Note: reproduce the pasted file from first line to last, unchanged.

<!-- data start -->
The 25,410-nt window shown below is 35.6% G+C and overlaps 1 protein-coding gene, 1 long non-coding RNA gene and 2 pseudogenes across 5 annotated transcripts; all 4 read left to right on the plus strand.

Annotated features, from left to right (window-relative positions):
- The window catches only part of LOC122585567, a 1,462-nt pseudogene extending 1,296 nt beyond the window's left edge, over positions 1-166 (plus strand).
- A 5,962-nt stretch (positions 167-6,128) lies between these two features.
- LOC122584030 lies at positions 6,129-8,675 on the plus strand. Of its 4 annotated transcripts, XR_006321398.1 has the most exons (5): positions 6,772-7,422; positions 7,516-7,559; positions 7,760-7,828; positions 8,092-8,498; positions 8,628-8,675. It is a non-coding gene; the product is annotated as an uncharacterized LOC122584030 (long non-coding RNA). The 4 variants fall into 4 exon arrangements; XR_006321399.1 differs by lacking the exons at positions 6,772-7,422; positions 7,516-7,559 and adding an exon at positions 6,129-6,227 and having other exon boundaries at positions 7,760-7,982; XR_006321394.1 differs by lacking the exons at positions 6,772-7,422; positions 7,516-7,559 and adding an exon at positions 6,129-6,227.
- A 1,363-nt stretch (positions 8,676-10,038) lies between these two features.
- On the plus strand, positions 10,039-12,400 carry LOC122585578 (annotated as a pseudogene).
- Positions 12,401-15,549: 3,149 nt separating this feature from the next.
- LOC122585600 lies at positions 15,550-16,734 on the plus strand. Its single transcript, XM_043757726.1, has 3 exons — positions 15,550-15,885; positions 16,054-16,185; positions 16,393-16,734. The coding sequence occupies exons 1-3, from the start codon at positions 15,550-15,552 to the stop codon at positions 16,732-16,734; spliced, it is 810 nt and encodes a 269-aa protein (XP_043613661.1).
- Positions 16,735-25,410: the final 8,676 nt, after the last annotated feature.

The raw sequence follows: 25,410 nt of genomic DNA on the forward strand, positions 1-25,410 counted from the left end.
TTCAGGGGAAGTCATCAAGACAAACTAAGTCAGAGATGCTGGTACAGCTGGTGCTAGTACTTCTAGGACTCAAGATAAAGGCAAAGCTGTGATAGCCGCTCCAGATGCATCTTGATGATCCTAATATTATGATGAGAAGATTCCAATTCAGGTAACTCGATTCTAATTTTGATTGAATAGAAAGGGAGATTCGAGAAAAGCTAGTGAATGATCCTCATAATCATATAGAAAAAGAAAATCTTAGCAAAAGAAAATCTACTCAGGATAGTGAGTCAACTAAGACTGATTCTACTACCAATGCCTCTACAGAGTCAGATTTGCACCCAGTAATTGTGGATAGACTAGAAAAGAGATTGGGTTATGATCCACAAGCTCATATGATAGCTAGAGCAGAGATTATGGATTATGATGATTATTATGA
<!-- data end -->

The 25,410-nt window shown below is 35.6% G+C and overlaps 1 protein-coding gene, 1 long non-coding RNA gene and 2 pseudogenes across 5 annotated transcripts; all 4 read left to right on the plus strand.

Annotated features, from left to right (window-relative positions):
- The window catches only part of LOC122585567, a 1,462-nt pseudogene extending 1,296 nt beyond the window's left edge, over positions 1-166 (plus strand).
- A 5,962-nt stretch (positions 167-6,128) lies between these two features.
- LOC122584030 lies at positions 6,129-8,675 on the plus strand. Of its 4 annotated transcripts, XR_006321398.1 has the most exons (5): positions 6,772-7,422; positions 7,516-7,559; positions 7,760-7,828; positions 8,092-8,498; positions 8,628-8,675. It is a non-coding gene; the product is annotated as an uncharacterized LOC122584030 (long non-coding RNA). The 4 variants fall into 4 exon arrangements; XR_006321399.1 differs by lacking the exons at positions 6,772-7,422; positions 7,516-7,559 and adding an exon at positions 6,129-6,227 and having other exon boundaries at positions 7,760-7,982; XR_006321394.1 differs by lacking the exons at positions 6,772-7,422; positions 7,516-7,559 and adding an exon at positions 6,129-6,227.
- A 1,363-nt stretch (positions 8,676-10,038) lies between these two features.
- On the plus strand, positions 10,039-12,400 carry LOC122585578 (annotated as a pseudogene).
- Positions 12,401-15,549: 3,149 nt separating this feature from the next.
- LOC122585600 lies at positions 15,550-16,734 on the plus strand. Its single transcript, XM_043757726.1, has 3 exons — positions 15,550-15,885; positions 16,054-16,185; positions 16,393-16,734. The coding sequence occupies exons 1-3, from the start codon at positions 15,550-15,552 to the stop codon at positions 16,732-16,734; spliced, it is 810 nt and encodes a 269-aa protein (XP_043613661.1).
- Positions 16,735-25,410: the final 8,676 nt, after the last annotated feature.

The raw sequence follows: 25,410 nt of genomic DNA on the forward strand, positions 1-25,410 counted from the left end.
TTCAGGGGAAGTCATCAAGACAAACTAAGTCAGAGATGCTGGTACAGCTGGTGCTAGTACTTCTAGGACTCAAGATAAAGGCAAAGCTGTGATAGCCGCTCCAGATGCATCTTGATGATCCTAATATTATGATGAGAAGATTCCAATTCAGGTAACTCGATTCTAATTTTGATTGAATAGAAAGGGAGATTCGAGAAAAGCTAGTGAATGATCCTCATAATCATATAGAAAAAGAAAATCTTAGCAAAAGAAAATCTACTCAGGATAGTGAGTCAACTAAGACTGATTCTACTACCAATGCCTCTACAGAGTCAGATTTGCACCCAGTAATTGTGGATAGACTAGAAAAGAGATTGGGTTATGATCCACAAGCTCATATGATAGCTAGAGCAGAGATTATGGATTATGATGATTATTATGA